The types of datasets used also vary widely between the studies. Half of the papers use national Living Standard Measurement Study – Integrated Surveys on Agriculture (LSMS-ISA) datasets, three use datasets from baseline surveys carried out in the context of impact evaluations of agricultural and nutrition programs, and another uses experimental data from a randomized controlled trial. The nature of the data resulted in a variety of analytical and statistical approaches. This collection thus brings together a rich set of studies that contribute to a better understanding of the importance of agricultural productivity diversity at the household level for food access, individual diets, and nutritional outcomes in a variety of settings and across a range of populations living in resource-constrained environments.

Highlights from the special issue include the following results:

  • Biofortification can play an important role in improving children’s diets, but mechanisms to ensure high program participation should be put in place in order to maximize impacts (de Brauw et al.);
  • Studies in Africa (Dillon et al. on Nigeria; Kumar et al. on Zambia) find positive associations between crop diversity and dietary diversity; the Zambia study also finds that greater crop diversity is associated with lower rates of stunting, but only among children 24-59 months old;
  • Three studies using data from East Africa (Ethiopia, Tanzania, and Uganda) find evidence of positive effects of livestock ownership on animal-source food consumption. For example, in Ethiopia, dairy-cow ownership increased the frequency of milk consumption by 23 percent and reduced stunting among children under two by 5.5 percent (Hoddinott et al.); these effects, however, were not significant in areas with good access to local markets, suggesting that where local markets are functional, they can substitute for own production (in this case cow ownership).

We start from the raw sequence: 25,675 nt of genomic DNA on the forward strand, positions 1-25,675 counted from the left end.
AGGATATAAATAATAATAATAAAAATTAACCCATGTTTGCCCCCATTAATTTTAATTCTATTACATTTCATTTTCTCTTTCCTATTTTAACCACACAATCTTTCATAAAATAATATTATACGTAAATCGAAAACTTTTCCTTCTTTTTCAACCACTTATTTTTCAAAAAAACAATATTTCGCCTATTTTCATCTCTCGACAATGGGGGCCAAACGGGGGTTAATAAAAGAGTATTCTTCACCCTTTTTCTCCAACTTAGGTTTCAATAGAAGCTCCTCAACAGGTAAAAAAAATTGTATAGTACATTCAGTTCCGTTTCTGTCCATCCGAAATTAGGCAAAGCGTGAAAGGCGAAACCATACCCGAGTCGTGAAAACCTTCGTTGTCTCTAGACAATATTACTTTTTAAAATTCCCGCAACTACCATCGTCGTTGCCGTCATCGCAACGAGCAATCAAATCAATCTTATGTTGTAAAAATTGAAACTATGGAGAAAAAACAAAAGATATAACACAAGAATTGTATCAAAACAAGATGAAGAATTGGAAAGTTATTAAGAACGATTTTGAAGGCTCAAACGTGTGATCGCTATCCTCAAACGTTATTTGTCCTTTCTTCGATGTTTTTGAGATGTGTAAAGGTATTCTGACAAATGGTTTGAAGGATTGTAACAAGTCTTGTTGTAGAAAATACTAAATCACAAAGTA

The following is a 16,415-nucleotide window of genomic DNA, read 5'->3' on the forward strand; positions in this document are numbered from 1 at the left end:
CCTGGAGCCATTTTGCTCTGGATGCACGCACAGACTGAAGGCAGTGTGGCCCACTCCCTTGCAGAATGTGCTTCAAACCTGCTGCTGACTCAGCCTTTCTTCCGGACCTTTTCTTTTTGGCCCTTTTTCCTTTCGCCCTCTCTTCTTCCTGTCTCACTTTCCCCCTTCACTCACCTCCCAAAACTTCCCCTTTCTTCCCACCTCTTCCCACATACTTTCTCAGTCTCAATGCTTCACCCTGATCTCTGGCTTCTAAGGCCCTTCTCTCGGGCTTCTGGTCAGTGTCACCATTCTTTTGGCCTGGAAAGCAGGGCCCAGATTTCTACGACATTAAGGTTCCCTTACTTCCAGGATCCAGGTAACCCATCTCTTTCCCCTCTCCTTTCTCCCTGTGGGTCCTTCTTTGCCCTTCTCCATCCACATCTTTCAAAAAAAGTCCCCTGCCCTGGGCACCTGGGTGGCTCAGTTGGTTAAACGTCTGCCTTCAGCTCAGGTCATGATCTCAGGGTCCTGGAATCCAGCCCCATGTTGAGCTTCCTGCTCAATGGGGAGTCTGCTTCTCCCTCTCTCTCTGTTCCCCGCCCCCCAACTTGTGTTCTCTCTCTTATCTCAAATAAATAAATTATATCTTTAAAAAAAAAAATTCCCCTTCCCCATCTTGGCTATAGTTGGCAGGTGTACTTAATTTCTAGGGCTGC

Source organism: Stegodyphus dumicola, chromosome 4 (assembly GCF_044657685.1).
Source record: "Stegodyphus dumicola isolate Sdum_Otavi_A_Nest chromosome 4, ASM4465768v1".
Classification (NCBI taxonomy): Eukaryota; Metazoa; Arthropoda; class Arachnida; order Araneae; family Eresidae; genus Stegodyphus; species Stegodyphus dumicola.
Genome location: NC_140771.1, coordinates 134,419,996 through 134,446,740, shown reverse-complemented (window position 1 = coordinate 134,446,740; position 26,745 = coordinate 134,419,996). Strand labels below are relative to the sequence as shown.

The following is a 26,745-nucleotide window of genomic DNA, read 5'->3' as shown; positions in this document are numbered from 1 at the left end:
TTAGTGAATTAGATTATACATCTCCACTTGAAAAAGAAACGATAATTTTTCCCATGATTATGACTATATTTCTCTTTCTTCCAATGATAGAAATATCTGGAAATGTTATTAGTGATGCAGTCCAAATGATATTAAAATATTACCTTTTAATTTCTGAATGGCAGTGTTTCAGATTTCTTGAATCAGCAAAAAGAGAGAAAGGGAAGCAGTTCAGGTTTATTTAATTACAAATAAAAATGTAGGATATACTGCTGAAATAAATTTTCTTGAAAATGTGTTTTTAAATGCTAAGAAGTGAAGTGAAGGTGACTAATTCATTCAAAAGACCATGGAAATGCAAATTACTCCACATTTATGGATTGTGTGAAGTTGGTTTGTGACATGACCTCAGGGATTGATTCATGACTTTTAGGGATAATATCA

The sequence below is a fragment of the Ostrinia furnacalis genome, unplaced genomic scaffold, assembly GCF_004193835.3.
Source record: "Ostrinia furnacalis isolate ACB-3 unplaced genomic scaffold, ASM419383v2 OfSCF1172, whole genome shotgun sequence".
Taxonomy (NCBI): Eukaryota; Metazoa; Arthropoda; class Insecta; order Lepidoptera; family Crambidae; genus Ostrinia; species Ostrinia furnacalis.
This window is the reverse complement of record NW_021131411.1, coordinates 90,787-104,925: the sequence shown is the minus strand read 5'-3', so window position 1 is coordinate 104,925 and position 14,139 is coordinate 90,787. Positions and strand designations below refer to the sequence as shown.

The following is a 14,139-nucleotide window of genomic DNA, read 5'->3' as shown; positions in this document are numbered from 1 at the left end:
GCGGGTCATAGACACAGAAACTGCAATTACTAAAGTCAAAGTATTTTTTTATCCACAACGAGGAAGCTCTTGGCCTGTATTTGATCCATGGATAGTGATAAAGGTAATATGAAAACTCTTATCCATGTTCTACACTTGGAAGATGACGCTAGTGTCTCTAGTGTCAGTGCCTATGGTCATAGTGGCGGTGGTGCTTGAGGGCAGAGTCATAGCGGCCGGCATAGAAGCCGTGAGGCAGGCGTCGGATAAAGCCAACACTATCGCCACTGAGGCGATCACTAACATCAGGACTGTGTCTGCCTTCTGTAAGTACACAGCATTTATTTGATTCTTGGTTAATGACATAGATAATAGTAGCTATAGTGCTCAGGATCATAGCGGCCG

• Tracing the linkages between agriculture and nutrition requires consideration of the diversity of pathways through which these links operate, such as agricultural commercialization (Shively and Sununtnasuk) or women’s empowerment (Malapit et al.).

“Farm-Level Pathways to Improved Nutritional Status,” Journal of Development Studies, 2015, 51:8.

Table of Contents:
Farm-Level Pathways to Improved Nutritional Status: Introduction to the Special IssueGero Carletto, Marie Ruel, Paul Winters, and Alberto Zezza

Cows, Missing Milk Markets, and Nutrition in Rural Ethiopia: John Hoddinott, Derek Headey, and Mekdim Dereje

Agricultural Production, Dietary Diversity and Climate Variability: Andrew Dillon, Kevin McGee, and Gbemisola Osen

Programme Participation Intensity and Children’s Nutritional Status: Evidence from a Randomised Control Trial in Mozambique: Alan de Brauw, Patrick Eozenou, and Mourad Moursi

Agricultural Production and the Nutritional Status of Family Members in Tanzania: Vanya Slavchevska

Does Livestock Ownership Affect Animal Source Foods Consumption and Child Nutritional Status? Evidence from Rural Uganda: Carlo Azzarri, Alberto Zezza, Beliyou Haile, and Elizabeth Cross

If They Grow It, Will They Eat and Grow? Evidence from Zambia on Agricultural Diversity and Child Undernutrition: Neha Kumar, Jody Harris, and Rahul Rawat

Agricultural Diversity and Child Stunting in Nepal: Gerald Shively and Celeste Sununtnasuk

Women’s Empowerment Mitigates the Negative Effects of Low Production Diversity on Maternal and Child Nutrition in Nepal: Hazel Jean L. Malapit, Suneetha Kadiyala, Agnes R. Quisumbing, Kenda Cunningham, and Parul Tyagi